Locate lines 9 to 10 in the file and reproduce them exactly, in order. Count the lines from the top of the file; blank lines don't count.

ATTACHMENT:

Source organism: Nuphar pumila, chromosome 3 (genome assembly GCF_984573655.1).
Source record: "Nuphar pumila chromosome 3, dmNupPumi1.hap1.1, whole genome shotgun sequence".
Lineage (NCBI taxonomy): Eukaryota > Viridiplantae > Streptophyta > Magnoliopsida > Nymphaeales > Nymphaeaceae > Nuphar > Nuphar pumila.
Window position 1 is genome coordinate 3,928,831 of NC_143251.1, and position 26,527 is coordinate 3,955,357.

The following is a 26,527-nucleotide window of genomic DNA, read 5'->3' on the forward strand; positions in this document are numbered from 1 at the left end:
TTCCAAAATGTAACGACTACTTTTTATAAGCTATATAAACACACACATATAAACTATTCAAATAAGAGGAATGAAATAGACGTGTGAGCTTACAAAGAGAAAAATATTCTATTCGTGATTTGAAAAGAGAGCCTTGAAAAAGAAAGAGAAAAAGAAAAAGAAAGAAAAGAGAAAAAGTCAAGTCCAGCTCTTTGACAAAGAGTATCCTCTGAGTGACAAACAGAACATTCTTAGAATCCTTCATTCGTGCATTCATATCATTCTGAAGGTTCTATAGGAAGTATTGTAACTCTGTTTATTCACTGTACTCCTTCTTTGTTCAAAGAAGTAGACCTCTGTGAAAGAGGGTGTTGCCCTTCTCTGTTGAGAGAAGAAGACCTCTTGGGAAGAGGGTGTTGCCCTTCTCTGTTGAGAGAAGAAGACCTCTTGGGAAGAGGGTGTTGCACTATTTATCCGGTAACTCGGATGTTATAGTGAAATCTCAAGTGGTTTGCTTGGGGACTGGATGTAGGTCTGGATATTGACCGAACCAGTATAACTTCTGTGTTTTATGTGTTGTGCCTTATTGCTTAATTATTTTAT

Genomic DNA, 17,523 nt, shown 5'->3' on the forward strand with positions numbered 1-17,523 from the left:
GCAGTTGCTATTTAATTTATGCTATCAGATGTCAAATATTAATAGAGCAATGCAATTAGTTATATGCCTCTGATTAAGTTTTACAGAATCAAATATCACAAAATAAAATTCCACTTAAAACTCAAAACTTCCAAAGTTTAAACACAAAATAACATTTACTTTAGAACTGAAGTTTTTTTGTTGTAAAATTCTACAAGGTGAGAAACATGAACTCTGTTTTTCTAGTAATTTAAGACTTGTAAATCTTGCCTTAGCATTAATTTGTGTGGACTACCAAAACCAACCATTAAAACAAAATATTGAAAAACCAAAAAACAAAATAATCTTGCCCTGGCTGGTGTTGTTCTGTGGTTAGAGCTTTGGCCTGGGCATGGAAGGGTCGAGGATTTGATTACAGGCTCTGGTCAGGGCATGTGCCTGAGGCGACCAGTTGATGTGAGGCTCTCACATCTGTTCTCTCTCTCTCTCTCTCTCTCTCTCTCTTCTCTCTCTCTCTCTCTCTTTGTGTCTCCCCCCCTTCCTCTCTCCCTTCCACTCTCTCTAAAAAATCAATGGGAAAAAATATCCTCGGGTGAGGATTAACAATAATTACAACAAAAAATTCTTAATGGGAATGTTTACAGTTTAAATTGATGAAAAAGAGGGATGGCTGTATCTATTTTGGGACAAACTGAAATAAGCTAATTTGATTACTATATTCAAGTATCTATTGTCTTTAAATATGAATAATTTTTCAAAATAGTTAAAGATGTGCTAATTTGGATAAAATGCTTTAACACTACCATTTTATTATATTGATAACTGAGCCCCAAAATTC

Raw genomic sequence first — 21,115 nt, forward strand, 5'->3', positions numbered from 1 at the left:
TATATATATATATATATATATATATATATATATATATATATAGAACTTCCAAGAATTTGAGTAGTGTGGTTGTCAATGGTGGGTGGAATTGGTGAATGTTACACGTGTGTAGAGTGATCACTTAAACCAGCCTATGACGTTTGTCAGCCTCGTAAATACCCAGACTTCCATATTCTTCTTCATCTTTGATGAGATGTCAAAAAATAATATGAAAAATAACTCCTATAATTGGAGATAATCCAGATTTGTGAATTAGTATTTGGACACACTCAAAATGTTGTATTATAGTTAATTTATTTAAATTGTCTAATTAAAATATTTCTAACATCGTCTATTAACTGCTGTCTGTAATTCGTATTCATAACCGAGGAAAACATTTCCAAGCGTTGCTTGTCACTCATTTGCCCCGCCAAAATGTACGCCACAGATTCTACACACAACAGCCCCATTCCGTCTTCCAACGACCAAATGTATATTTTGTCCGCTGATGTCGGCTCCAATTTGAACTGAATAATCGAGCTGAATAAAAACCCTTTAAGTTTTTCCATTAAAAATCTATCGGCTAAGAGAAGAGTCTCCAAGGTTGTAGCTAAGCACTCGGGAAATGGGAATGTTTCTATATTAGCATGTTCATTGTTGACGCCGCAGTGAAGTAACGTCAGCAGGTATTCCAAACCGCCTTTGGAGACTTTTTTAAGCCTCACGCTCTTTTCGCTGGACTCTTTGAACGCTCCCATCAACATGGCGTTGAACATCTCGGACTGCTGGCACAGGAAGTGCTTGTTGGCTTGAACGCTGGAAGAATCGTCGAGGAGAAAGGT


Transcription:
Raw genomic sequence first — 21,115 nt, forward strand, 5'->3', positions numbered from 1 at the left:
TATATATATATATATATATATATATATATATATATATATATAGAACTTCCAAGAATTTGAGTAGTGTGGTTGTCAATGGTGGGTGGAATTGGTGAATGTTACACGTGTGTAGAGTGATCACTTAAACCAGCCTATGACGTTTGTCAGCCTCGTAAATACCCAGACTTCCATATTCTTCTTCATCTTTGATGAGATGTCAAAAAATAATATGAAAAATAACTCCTATAATTGGAGATAATCCAGATTTGTGAATTAGTATTTGGACACACTCAAAATGTTGTATTATAGTTAATTTATTTAAATTGTCTAATTAAAATATTTCTAACATCGTCTATTAACTGCTGTCTGTAATTCGTATTCATAACCGAGGAAAACATTTCCAAGCGTTGCTTGTCACTCATTTGCCCCGCCAAAATGTACGCCACAGATTCTACACACAACAGCCCCATTCCGTCTTCCAACGACCAAATGTATATTTTGTCCGCTGATGTCGGCTCCAATTTGAACTGAATAATCGAGCTGAATAAAAACCCTTTAAGTTTTTCCATTAAAAATCTATCGGCTAAGAGAAGAGTCTCCAAGGTTGTAGCTAAGCACTCGGGAAATGGGAATGTTTCTATATTAGCATGTTCATTGTTGACGCCGCAGTGAAGTAACGTCAGCAGGTATTCCAAACCGCCTTTGGAGACTTTTTTAAGCCTCACGCTCTTTTCGCTGGACTCTTTGAACGCTCCCATCAACATGGCGTTGAACATCTCGGACTGCTGGCACAGGAAGTGCTTGTTGGCTTGAACGCTGGAAGAATCGTCGAGGAGAAAGGT